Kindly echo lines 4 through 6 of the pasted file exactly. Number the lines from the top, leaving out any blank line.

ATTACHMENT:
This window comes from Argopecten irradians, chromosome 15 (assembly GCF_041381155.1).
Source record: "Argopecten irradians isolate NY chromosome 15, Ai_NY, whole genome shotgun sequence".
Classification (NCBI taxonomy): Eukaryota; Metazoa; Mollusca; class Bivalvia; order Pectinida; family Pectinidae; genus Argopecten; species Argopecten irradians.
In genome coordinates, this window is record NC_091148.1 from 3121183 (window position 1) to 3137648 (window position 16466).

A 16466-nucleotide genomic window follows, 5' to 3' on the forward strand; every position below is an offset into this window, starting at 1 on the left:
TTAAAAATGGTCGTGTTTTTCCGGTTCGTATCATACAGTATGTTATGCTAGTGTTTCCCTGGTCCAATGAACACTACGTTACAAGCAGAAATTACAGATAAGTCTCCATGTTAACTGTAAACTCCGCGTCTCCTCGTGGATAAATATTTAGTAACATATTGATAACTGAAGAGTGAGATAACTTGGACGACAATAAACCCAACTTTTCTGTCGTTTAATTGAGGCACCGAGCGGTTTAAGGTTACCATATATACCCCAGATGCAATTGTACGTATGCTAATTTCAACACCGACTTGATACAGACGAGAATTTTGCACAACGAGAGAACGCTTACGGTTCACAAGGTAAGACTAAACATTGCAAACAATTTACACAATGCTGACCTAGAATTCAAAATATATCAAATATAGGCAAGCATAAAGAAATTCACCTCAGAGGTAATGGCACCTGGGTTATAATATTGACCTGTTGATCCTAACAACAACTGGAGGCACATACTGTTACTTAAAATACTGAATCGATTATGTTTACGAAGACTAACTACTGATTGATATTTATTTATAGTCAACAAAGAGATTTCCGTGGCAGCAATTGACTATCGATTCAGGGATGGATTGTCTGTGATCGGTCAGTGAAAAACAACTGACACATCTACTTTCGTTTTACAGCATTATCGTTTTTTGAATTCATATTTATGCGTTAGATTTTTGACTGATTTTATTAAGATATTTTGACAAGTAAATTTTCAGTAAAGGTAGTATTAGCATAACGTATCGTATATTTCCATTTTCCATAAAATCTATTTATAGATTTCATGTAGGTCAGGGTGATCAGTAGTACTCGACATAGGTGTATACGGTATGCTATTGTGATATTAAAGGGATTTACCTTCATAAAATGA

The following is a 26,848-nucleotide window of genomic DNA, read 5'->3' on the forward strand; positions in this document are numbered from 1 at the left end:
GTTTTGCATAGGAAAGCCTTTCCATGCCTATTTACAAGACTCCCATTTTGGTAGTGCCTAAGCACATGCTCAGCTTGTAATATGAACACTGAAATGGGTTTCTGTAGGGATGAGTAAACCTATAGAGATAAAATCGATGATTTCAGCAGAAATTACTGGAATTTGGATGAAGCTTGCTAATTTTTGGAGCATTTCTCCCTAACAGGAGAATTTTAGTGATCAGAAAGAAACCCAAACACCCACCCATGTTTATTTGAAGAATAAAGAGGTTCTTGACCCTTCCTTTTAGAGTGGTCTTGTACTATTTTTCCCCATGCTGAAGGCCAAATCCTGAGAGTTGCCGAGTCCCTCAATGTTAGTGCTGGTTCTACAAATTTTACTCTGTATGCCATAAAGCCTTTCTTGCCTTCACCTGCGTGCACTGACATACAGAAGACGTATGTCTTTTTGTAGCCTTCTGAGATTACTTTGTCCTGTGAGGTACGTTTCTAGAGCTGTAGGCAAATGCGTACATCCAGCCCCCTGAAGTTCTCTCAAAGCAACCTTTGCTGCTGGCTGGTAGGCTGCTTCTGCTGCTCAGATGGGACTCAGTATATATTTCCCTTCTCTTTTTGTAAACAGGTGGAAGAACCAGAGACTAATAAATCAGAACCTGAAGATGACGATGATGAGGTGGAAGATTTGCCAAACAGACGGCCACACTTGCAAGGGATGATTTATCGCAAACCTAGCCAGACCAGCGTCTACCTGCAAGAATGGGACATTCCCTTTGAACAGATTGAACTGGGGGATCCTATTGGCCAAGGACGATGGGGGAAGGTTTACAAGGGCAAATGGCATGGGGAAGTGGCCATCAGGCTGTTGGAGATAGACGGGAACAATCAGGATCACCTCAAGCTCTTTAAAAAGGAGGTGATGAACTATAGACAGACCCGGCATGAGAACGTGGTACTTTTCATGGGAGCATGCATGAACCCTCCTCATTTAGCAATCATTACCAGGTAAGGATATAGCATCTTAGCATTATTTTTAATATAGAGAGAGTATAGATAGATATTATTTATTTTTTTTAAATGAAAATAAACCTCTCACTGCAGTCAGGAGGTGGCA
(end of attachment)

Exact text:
In genome coordinates, this window is record NC_091148.1 from 3121183 (window position 1) to 3137648 (window position 16466).

A 16466-nucleotide genomic window follows, 5' to 3' on the forward strand; every position below is an offset into this window, starting at 1 on the left:
TTAAAAATGGTCGTGTTTTTCCGGTTCGTATCATACAGTATGTTATGCTAGTGTTTCCCTGGTCCAATGAACACTACGTTACAAGCAGAAATTACAGATAAGTCTCCATGTTAACTGTAAACTCCGCGTCTCCTCGTGGATAAATATTTAGTAACATATTGATAACTGAAGAGTGAGATAACTTGGACGACAATAAACCCAACTTTTCTGTCGTTTAATTGAGGCACCGAGCGGTTTAAGGTTACCATATATACCCCAGATGCAATTGTACGTATGCTAATTTCAACACCGACTTGATACAGACGAGAATTTTGCACAACGAGAGAACGCTTACGGTTCACAAGGTAAGACTAAACATTGCAAACAATTTACACAATGCTGACCTAGAATTCAAAATATATCAAATATAGGCAAGCATAAAGAAATTCACCTCAGAGGTAATGGCACCTGGGTTATAATATTGACCTGTTGATCCTAACAACAACTGGAGGCACATACTGTTACTTAAAATACTGAATCGATTATGTTTACGAAGACTAACTACTGATTGATATTTATTTATAGTCAACAAAGAGATTTCCGTGGCAGCAATTGACTATCGATTCAGGGATGGATTGTCTGTGATCGGTCAGTGAAAAACAACTGACACATCTACTTTCGTTTTACAGCATTATCGTTTTTTGAATTCATATTTATGCGTTAGATTTTTGACTGATTTTATTAAGATATTTTGACAAGTAAATTTTCAGTAAAGGTAGTATTAGCATAACGTATCGTATATTTCCATTTTCCATAAAATCTATTTATAGATTTCATGTAGGTCAGGGTGATCAGTAGTACTCGACATAGGTGTATACGGTATGCTATTGTGATATTAAAGGGATTTACCTTCATAAAATGA